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Nissan adds a SUV with a price to entice buyers
Sport utility vehicles no longer are the darlings of car showrooms. But Nissan has a new SUV that's sure to attract buyers -- even those who are keenly sensitive to gasoline prices.
The 2008 Nissan Rogue is the latest and smallest of Nissan's five SUVs and has the lowest starting price: just over $20,000.
The five-passenger Rogue also is the only Nissan SUV offered with a fuel-sipping four-cylinder engine. It's mated to a fuel-efficient continuously variable transmission, and the result is a government fuel economy rating that tops Toyota's competing small SUV, the RAV4, and Honda's CR-V.
Best of all, the Rogue has carlike ride and handling rather than a truckish SUV ride.
And all safety features, including curtain air bags, electronic stability control with traction control and a number of braking aides, are standard.
Starting manufacturer's suggested retail price, including destination charge, is $20,175 for a 2008 Rogue with two-wheel drive. A Rogue with all-wheel drive starts at $21,495. These prices are at least $2,600 less than the Nissan Xterra SUV, which had previously been Nissan's lowest-priced sport utility.
But what will pique the interest of many shoppers is the fact the Rogue's starting retail price is lower than any other 2008 Japanese-branded SUV.
Honda's CR-V, which leads this segment in sales, starts at $21,335 for a two-wheel drive model and $22,535 for an all-wheel drive version. The 2008 Toyota RAV4 starts at $21,935 with two-wheel drive and $23,335 with four-wheel drive.
The Rogue price also comes in lower than the 2008 Mitsubishi Outlander SUV that starts at $20,640.
The Rogue's styling is rather utilitarian for my tastes. The tester -- a top-of-the-line SL with all-wheel drive -- wasn't particularly attractive in its stark white paint. It sort of looked like a jellybean-shaped appliance.
The tester handled well in both city and highway driving, with predictable and comfortable steering and a nice ride that conveyed the feel of the road without transmitting road bumps harshly.
The Rogue is one of the newfangled crossover SUVs that ride on a carlike platform rather than that of a truck. In this case, the platform under the Rogue also is used for the small Nissan Sentra front-wheel drive sedan.
The tradeoff with crossover SUVs is they aren't as capable in rigorous off-road situations and can't tow as much. The Rogue's towing capacity is 1,500 pounds.
At 15.25 inches in length, the Rogue is about 2 inches longer than the Honda CR-V and Toyota RAV4.
Its 5.5-foot height is about on par with the CR-V and RAV4, and the fact the Rogue is shorter than the more than 6-foot-tall Xterra helps reduce sensations of tippiness. The test Rogue handled mountain twisties well even as it provided nice views out because passengers sit up from the pavement a good bit.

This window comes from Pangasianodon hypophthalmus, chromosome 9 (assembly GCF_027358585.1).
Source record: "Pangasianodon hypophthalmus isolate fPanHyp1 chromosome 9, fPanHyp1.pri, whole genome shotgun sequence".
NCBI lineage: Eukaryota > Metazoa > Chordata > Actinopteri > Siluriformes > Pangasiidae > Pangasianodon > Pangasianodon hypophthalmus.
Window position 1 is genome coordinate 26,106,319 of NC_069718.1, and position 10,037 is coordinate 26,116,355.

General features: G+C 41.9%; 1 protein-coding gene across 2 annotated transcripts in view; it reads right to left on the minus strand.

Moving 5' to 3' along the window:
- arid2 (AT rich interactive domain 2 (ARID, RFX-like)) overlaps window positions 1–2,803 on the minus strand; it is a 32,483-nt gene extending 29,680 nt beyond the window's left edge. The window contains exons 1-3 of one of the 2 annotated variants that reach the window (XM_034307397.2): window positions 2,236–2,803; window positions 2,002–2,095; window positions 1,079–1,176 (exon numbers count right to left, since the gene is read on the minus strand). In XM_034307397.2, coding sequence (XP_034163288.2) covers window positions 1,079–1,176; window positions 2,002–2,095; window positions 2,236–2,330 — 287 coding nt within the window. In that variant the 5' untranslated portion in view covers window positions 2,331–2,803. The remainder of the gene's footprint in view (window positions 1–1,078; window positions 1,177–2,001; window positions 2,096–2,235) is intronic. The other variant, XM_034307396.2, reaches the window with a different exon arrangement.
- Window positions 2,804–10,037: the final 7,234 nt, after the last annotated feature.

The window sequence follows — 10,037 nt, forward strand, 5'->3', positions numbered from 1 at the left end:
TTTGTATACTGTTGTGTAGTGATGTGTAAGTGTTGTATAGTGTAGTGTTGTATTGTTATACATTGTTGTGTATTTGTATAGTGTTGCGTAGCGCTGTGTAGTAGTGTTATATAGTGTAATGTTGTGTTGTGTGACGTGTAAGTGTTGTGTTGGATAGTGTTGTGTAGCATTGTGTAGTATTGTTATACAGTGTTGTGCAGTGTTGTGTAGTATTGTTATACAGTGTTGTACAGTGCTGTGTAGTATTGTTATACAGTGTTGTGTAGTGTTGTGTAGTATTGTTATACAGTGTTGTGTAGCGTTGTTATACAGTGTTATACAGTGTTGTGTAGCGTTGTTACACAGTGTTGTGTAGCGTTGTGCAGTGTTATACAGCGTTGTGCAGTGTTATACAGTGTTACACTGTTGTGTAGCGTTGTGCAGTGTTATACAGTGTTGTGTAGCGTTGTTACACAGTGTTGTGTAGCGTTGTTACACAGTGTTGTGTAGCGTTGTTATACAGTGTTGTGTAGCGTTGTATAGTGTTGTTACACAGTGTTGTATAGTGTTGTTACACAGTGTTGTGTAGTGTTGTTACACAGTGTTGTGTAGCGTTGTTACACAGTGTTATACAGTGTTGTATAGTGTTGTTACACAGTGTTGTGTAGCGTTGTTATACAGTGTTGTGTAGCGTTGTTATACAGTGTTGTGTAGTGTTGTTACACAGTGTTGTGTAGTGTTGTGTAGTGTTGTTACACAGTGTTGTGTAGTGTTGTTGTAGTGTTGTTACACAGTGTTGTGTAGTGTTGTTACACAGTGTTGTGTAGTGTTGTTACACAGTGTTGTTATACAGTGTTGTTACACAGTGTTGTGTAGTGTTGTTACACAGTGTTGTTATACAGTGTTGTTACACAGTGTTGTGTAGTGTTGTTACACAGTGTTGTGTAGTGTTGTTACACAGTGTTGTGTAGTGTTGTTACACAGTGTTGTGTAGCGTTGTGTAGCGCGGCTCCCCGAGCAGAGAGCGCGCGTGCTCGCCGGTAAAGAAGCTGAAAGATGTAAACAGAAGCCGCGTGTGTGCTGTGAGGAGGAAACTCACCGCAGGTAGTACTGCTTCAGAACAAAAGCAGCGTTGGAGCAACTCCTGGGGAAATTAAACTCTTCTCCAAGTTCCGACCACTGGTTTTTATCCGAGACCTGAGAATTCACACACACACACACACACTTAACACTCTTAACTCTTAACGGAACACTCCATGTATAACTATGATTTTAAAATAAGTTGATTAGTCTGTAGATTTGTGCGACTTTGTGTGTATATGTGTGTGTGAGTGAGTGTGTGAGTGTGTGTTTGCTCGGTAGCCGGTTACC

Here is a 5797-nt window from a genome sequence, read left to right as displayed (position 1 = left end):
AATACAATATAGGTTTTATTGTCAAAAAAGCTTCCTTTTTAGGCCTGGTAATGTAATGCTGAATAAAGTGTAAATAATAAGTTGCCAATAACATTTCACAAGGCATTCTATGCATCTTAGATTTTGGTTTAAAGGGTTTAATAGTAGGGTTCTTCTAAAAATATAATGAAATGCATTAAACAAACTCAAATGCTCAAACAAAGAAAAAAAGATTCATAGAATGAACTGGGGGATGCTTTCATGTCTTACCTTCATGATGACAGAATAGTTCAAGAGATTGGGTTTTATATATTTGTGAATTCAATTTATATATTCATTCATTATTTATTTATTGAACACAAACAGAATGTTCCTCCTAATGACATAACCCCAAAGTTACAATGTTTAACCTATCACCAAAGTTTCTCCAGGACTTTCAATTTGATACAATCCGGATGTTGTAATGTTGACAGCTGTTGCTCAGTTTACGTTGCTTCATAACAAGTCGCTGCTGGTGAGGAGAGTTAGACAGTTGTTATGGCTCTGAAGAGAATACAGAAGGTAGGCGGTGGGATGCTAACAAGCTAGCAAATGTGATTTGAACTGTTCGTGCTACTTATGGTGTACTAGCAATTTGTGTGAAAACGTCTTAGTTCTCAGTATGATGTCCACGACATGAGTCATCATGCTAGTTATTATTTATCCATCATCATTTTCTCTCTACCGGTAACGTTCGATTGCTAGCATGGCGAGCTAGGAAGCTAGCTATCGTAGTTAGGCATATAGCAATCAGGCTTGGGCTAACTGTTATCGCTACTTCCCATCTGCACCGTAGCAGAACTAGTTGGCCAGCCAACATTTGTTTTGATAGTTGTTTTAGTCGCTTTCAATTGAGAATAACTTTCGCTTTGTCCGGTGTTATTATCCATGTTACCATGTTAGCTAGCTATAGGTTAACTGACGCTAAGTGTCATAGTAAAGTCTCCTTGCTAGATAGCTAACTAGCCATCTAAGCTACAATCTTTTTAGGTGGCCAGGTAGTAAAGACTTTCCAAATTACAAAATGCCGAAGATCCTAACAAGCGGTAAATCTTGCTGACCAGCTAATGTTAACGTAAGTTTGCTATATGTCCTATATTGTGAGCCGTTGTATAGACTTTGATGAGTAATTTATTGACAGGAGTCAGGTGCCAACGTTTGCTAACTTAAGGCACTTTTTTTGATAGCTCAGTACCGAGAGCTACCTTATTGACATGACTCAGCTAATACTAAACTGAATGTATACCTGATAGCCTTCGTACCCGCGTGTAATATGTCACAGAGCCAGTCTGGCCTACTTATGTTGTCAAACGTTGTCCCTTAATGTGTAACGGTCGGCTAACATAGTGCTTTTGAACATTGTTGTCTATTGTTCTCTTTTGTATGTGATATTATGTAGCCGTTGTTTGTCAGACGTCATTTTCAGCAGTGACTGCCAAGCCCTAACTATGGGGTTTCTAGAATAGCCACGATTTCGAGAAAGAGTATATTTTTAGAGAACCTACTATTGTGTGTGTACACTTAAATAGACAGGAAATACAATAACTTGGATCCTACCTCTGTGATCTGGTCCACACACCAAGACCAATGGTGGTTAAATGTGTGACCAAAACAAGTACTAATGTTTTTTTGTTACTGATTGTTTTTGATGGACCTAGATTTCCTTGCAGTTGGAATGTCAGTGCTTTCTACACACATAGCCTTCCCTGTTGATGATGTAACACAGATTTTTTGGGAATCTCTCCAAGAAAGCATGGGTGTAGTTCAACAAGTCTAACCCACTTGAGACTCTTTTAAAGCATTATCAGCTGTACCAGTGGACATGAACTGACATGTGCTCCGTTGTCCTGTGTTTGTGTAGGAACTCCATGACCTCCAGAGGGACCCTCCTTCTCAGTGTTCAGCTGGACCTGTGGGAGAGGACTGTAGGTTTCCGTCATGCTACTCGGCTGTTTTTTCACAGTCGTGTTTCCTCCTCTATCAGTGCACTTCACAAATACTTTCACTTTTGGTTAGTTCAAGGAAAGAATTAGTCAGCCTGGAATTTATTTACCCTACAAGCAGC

I just wish that engine sounds, particularly the straining and buzzing of the four-cylinder under acceleration, were more pleasant.
As it was, the Rogue's 2.5-liter, double overhead cam four cylinder often sounded labored during acceleration, reminding the driver and passengers that an all-wheel drive model can weigh nearly 3,500 pounds.
The continuously variable transmission -- called a CVT for its variable gear ratios -- didn't help. It often sounded like the transmission was letting the engine rev continuously.
Top horsepower is 177, which is more than the 166 horses offered in the four-cylinder engines of the CR-V and RAV4. Torque in the Rogue peaks at 175 foot-pounds at 4,400 rpm, which is more than the 165 foot-pounds in the CR-V and RAV4.
Despite the higher power, though, the federal government's fuel economy rating for a two-wheel drive Rogue is 22 miles per gallon in the city and 27 mpg on the highway. This tops the 20/27 mpg for the CR-V and the 21/27 mpg for the RAV4.
Fuel economy for the all-wheel drive Rogue also tops the ratings of the two main competitors.
The utilitarian styling of the Rogue carries into the interior, where there's lots of obvious plastic that doesn't have a rich look. Seats were supportive and comfortable, and analog gauges were easy to read.
The 17-inch tires standard on the Rogue SL transmitted road noise about all the time into the passenger compartment, and there was wind noise at highway speeds.
As in other SUVs, rear seats fold down for expanded cargo space, which tops out at 57.9 cubic feet. But the Rogue's rear-seat headroom of 37.6 inches is less than what's in the competitors.
The spare tire is tucked under the rear cargo floor.
Despite all the safety equipment, the Rogue rates only four out of five stars for front-passenger protection in a frontal crash. The driver rating, as well as the rating for side crash protection, is five out of five stars.